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Thread: Running Linux Router as Guest in VBox/VMWare

  1. #1
    Join Date
    Oct 2008

    Thumbs down Running Linux Router as Guest in VBox/VMWare

    Running Linux Router as Guest in VBox/VMWare

    First of all, this is a bit of an ambitious project of mine and I'm still soliciting ideas on how to implement it. I'm not even sure if it would actually work.

    Basically, what I would like to do is run a Linux host (Ubuntu Server or whatever suits for this purpose)and run two guests OSes using VBox or VMWare. I have previously played with VBox before but no clue yet about VMWare. The first guest OS would be one of those LInux/BSD router OSes and the other guest would be XP/Win98. I still haven't decided yet which one to use as the router OS. I'm thinking of going with pfsense, clarkconnet or vyatta. I'm also planning on having multiple internet connections fed into that router OS. Initially, let's just say I want to connect my two would-be-ISPs to this router OS.

    Here's what I can picture in my head right now:

    How many interfaces do I need for this btw?

    eth0 > connected to switch for LAN, assigned to host

    eth1 > connected to ISP1, assigned to guest router OS
    eth2 > connected to ISP2, assigned to guest router OS
    eth3 > connected to switch for LAN, assigned to router OS guest

    eth4 > connected to switch for LAN, assigned to Windows guest

    I wanted it in a way that the host and the windows guest will use eth3 as their gateway for internet.

    I'm more troubled regarding setting up the interfaces for the guests OSes as I haven't done "bridging" and stuffs before. I've used NAT with my VBox setup before.

    I was hoping maybe somebody have done it before and he can advice me regarding this - the hardware requirements and especially with setting up the interfaces. TIA

    p.s. Sorry if this thread should belong to different forum category it's hard to classify what I want to achieve really.

  2. #2
    Join Date
    May 2007
    Phoenix, Arizona USA
    Ubuntu 8.04 Hardy Heron

    Re: Running Linux Router as Guest in VBox/VMWare

    You should consider running VMware ESXi which is now free. Test it on your hardware first though.

    The beauty of this is within your host box, you can create virtual switches and virtual nics so you don't need so many physical nics.

    You could actually do this entirely with two physical nics in the box, one for traffic IN and one for traffic OUT. I personally have done it even with only ONE nic, but I would not recommend that for production as you would have to route traffic out and in over the same interface.

    The ideal way to do it would be to use two physical nics for incoming traffic and two physical nics for outgoing traffic. Then, you can bind each pair of nics together for redundancy and greater bandwidth. Inside the VNware host, you would have a virtual switch that is not connected to any external interface. Your pfsense box would be connected to another internal virtual switch and that switch would be connected to the incoming nic. the pfsense box would also be connected to a second internal virtual switch that wouold be attached to the outgoing physical nic(s). I am at work right now, but later I will post you a diagram on how to do this and it can all be done visually in the VMware GUI on a remote box so you will be able to see what you are doing and it will make sense.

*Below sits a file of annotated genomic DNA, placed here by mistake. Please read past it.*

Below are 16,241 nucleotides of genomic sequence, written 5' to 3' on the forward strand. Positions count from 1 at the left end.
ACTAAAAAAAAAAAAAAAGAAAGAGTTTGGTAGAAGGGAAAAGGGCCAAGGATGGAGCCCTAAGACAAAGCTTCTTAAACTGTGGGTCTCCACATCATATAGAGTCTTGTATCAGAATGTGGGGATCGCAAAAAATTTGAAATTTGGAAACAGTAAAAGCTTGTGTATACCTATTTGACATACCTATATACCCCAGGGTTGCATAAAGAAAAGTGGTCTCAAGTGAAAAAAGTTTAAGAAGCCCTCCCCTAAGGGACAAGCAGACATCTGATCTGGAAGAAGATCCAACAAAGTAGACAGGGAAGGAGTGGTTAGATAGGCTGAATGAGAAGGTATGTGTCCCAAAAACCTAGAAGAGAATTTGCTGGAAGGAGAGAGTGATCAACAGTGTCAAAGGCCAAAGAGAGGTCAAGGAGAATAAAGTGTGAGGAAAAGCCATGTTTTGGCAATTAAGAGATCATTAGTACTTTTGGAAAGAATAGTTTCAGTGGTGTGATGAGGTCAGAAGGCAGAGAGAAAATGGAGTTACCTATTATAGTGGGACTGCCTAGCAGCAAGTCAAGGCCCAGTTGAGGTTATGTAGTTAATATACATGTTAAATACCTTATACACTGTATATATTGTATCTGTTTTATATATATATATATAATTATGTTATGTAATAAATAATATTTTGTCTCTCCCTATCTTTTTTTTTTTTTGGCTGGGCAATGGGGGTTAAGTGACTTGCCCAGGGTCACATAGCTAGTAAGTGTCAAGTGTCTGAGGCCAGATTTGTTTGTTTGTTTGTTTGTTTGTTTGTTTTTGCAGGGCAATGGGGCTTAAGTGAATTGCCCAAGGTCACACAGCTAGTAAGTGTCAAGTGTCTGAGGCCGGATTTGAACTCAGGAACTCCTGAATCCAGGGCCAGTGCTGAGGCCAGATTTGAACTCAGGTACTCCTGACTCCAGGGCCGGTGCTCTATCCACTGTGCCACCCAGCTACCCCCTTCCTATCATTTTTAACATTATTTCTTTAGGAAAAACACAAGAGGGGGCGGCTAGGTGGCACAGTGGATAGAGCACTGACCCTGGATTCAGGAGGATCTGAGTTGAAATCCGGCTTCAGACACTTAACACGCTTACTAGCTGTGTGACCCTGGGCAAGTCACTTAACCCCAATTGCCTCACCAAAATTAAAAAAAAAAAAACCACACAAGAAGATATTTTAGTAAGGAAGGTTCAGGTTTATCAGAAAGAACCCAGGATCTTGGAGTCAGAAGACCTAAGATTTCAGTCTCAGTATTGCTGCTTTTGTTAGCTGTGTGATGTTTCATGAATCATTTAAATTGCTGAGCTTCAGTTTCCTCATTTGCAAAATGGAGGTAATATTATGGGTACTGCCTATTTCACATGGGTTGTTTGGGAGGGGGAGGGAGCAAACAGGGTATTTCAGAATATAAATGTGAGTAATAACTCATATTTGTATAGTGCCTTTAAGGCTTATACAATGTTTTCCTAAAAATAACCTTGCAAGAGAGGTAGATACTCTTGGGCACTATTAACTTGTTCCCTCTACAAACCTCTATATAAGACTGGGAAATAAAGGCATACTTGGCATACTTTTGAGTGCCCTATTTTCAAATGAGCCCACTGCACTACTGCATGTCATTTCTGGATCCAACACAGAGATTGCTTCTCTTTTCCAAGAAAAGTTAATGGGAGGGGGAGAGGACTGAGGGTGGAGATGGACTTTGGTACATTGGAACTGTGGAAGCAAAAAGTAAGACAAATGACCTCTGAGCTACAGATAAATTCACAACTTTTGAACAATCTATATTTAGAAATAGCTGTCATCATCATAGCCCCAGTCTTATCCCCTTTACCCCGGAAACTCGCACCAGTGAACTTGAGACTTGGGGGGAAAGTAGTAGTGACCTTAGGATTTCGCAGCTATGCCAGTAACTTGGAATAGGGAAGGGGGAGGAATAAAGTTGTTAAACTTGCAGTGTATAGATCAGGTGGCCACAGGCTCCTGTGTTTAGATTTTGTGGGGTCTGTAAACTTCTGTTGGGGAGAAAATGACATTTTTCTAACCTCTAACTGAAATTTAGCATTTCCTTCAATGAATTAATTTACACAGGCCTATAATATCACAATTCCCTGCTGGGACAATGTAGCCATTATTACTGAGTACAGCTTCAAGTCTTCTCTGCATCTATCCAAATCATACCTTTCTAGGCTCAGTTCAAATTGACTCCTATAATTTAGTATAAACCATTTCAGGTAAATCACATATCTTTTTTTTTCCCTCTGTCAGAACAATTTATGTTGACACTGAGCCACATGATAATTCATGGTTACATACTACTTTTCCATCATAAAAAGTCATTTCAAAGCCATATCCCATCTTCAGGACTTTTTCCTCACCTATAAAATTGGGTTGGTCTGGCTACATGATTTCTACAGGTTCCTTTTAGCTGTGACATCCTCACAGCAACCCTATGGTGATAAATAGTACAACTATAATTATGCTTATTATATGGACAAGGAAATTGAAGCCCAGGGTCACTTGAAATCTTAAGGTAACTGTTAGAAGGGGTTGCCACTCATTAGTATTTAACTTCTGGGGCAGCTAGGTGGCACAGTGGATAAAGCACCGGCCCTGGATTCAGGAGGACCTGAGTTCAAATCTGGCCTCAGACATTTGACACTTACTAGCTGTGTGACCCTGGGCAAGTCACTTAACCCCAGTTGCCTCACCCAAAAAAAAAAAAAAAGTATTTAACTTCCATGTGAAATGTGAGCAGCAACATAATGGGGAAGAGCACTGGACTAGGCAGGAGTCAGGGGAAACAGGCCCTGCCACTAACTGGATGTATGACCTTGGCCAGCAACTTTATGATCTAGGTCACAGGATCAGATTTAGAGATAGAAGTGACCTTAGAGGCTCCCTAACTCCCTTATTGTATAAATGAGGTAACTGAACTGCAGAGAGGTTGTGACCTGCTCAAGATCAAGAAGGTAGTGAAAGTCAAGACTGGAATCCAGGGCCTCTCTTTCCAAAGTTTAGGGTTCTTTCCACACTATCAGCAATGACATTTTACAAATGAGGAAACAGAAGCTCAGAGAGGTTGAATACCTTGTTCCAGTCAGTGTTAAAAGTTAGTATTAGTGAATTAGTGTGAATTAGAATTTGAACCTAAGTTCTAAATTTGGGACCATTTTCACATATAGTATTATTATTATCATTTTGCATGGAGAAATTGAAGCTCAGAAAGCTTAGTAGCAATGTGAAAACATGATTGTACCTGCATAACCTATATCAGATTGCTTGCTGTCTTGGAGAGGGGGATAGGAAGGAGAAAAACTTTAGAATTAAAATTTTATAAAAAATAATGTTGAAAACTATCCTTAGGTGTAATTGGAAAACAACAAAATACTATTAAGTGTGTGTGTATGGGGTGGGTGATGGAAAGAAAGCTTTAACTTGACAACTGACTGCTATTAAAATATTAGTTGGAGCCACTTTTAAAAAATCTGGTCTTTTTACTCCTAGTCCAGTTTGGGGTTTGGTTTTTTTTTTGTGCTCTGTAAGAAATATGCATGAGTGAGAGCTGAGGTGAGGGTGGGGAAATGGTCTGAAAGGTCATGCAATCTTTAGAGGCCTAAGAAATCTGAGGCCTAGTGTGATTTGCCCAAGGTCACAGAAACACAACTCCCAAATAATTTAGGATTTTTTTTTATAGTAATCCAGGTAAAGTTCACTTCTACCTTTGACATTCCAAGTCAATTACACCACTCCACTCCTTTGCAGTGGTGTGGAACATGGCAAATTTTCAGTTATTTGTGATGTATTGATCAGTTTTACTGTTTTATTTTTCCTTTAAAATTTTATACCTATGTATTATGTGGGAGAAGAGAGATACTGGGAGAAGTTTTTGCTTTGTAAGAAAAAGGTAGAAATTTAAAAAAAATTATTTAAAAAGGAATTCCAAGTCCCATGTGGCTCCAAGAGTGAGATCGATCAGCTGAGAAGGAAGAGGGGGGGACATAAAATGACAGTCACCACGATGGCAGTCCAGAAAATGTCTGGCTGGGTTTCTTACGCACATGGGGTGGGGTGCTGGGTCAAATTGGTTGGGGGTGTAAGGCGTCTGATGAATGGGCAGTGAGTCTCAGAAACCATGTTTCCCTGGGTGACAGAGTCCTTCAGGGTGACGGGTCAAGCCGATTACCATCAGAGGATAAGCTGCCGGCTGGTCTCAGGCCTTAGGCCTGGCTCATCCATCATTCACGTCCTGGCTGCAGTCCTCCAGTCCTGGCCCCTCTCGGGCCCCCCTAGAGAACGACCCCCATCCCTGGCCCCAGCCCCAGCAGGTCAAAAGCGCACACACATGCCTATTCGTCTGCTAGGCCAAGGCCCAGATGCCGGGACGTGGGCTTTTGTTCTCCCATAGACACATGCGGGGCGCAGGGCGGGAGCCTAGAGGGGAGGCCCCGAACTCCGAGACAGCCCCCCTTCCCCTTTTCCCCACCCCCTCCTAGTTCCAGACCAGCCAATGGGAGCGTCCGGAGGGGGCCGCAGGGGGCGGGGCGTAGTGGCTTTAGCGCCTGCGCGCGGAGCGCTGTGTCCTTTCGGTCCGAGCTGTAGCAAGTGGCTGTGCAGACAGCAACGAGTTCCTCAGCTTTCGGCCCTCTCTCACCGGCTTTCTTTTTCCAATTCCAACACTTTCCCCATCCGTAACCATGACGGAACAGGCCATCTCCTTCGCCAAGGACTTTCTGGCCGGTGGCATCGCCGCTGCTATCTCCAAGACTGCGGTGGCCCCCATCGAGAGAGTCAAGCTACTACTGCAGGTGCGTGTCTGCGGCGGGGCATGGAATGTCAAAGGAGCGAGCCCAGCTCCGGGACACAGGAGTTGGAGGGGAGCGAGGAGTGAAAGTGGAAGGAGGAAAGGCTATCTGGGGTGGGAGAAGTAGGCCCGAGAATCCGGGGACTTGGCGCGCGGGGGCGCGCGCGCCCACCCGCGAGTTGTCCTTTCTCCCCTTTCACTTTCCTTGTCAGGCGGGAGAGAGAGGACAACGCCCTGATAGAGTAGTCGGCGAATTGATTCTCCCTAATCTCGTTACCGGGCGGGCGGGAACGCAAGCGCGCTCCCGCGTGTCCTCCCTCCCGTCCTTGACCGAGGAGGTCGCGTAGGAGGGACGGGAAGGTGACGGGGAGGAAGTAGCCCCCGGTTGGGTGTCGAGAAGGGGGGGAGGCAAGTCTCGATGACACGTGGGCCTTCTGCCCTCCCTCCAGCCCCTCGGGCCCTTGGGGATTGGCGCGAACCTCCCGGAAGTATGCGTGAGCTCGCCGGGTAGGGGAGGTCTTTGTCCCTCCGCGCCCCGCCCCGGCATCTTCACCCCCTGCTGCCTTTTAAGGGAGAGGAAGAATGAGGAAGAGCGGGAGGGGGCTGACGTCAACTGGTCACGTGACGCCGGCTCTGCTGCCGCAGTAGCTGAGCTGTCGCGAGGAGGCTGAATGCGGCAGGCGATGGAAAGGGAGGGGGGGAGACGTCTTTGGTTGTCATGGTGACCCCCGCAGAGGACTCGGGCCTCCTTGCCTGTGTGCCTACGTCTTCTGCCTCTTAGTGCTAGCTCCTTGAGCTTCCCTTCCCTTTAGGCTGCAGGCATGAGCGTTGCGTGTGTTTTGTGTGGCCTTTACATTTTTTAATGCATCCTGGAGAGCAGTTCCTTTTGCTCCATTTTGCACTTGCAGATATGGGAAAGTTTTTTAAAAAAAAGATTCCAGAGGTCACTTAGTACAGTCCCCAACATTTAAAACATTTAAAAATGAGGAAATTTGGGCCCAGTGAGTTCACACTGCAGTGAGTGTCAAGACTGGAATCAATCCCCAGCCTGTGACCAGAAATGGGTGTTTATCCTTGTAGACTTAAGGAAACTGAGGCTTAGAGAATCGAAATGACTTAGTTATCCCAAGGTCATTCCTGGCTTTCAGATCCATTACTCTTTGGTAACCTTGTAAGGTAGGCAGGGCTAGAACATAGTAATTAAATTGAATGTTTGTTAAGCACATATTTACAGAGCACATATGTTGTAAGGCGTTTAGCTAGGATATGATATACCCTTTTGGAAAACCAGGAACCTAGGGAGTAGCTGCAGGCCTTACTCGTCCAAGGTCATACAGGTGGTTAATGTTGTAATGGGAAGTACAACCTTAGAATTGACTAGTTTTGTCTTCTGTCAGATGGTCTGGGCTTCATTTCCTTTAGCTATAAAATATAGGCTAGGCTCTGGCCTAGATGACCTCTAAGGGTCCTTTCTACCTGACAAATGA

One of the best features about VMware IMHO is the networking and virtual hardware configurations you can do. You can literally build a data center in a box.

    Like I said, when I get off work I will put up a diagram and if you need more help just let me know. I spent all last week in VMware boot camp.


    Hard to find and obsolete PC and server parts. "If we can't find it, it probably doesn't exist"

  3. #3
    Join Date
    Oct 2008

    Re: Running Linux Router as Guest in VBox/VMWare

    Thank you for replying to my thread and I look forward to your explanation. Well, as I was expecting the idea I had wasn't exactly right.

    Just some quick questions:

    The NIC bondings are done in the host, right? How do I do that in Ubuntu? I haven't actually done like that or close to that before. Or perhaps, I could skip this part since the application for this project doesn't really have that much bandwidth requirement. I am planning of using this on an internet cafe (a computer rental shop) with about 20 Windows clients. I just had this idea so I can consolidate resources. It would be great if could run a high grade router and the "server" (the Windows guest running the Cafe management software) in one PC.

    How do I physically connect my two ISPs to the PC and the interface for the LAN?

    Once again, I'm very grateful somebody has a clue about this coz I honestly don't.
    Last edited by hehehehe; October 5th, 2008 at 05:09 AM.


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